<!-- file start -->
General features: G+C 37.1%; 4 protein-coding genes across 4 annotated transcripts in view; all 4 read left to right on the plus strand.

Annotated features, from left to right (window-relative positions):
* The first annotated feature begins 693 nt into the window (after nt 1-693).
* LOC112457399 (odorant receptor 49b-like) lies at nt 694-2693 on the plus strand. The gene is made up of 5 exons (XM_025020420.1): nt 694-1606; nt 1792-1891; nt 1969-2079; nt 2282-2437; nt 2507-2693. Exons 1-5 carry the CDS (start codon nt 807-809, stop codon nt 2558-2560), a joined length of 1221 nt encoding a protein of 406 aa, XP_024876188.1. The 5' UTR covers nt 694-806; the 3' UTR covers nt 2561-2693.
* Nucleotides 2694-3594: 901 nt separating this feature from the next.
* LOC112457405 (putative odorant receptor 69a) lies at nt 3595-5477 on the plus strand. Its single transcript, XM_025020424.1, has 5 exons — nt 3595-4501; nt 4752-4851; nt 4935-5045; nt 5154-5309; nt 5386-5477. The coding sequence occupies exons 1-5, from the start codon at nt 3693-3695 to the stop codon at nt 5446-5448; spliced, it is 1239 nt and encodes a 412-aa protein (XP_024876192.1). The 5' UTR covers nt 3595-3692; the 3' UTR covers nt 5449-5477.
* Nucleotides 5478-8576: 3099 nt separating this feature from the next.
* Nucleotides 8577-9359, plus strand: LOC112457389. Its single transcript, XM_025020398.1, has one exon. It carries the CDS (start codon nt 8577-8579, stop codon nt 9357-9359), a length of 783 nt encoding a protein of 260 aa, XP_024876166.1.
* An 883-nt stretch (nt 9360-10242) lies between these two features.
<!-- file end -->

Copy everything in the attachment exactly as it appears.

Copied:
General features: G+C 37.1%; 4 protein-coding genes across 4 annotated transcripts in view; all 4 read left to right on the plus strand.

Annotated features, from left to right (window-relative positions):
* The first annotated feature begins 693 nt into the window (after nt 1-693).
* LOC112457399 (odorant receptor 49b-like) lies at nt 694-2693 on the plus strand. The gene is made up of 5 exons (XM_025020420.1): nt 694-1606; nt 1792-1891; nt 1969-2079; nt 2282-2437; nt 2507-2693. Exons 1-5 carry the CDS (start codon nt 807-809, stop codon nt 2558-2560), a joined length of 1221 nt encoding a protein of 406 aa, XP_024876188.1. The 5' UTR covers nt 694-806; the 3' UTR covers nt 2561-2693.
* Nucleotides 2694-3594: 901 nt separating this feature from the next.
* LOC112457405 (putative odorant receptor 69a) lies at nt 3595-5477 on the plus strand. Its single transcript, XM_025020424.1, has 5 exons — nt 3595-4501; nt 4752-4851; nt 4935-5045; nt 5154-5309; nt 5386-5477. The coding sequence occupies exons 1-5, from the start codon at nt 3693-3695 to the stop codon at nt 5446-5448; spliced, it is 1239 nt and encodes a 412-aa protein (XP_024876192.1). The 5' UTR covers nt 3595-3692; the 3' UTR covers nt 5449-5477.
* Nucleotides 5478-8576: 3099 nt separating this feature from the next.
* Nucleotides 8577-9359, plus strand: LOC112457389. Its single transcript, XM_025020398.1, has one exon. It carries the CDS (start codon nt 8577-8579, stop codon nt 9357-9359), a length of 783 nt encoding a protein of 260 aa, XP_024876166.1.
* An 883-nt stretch (nt 9360-10242) lies between these two features.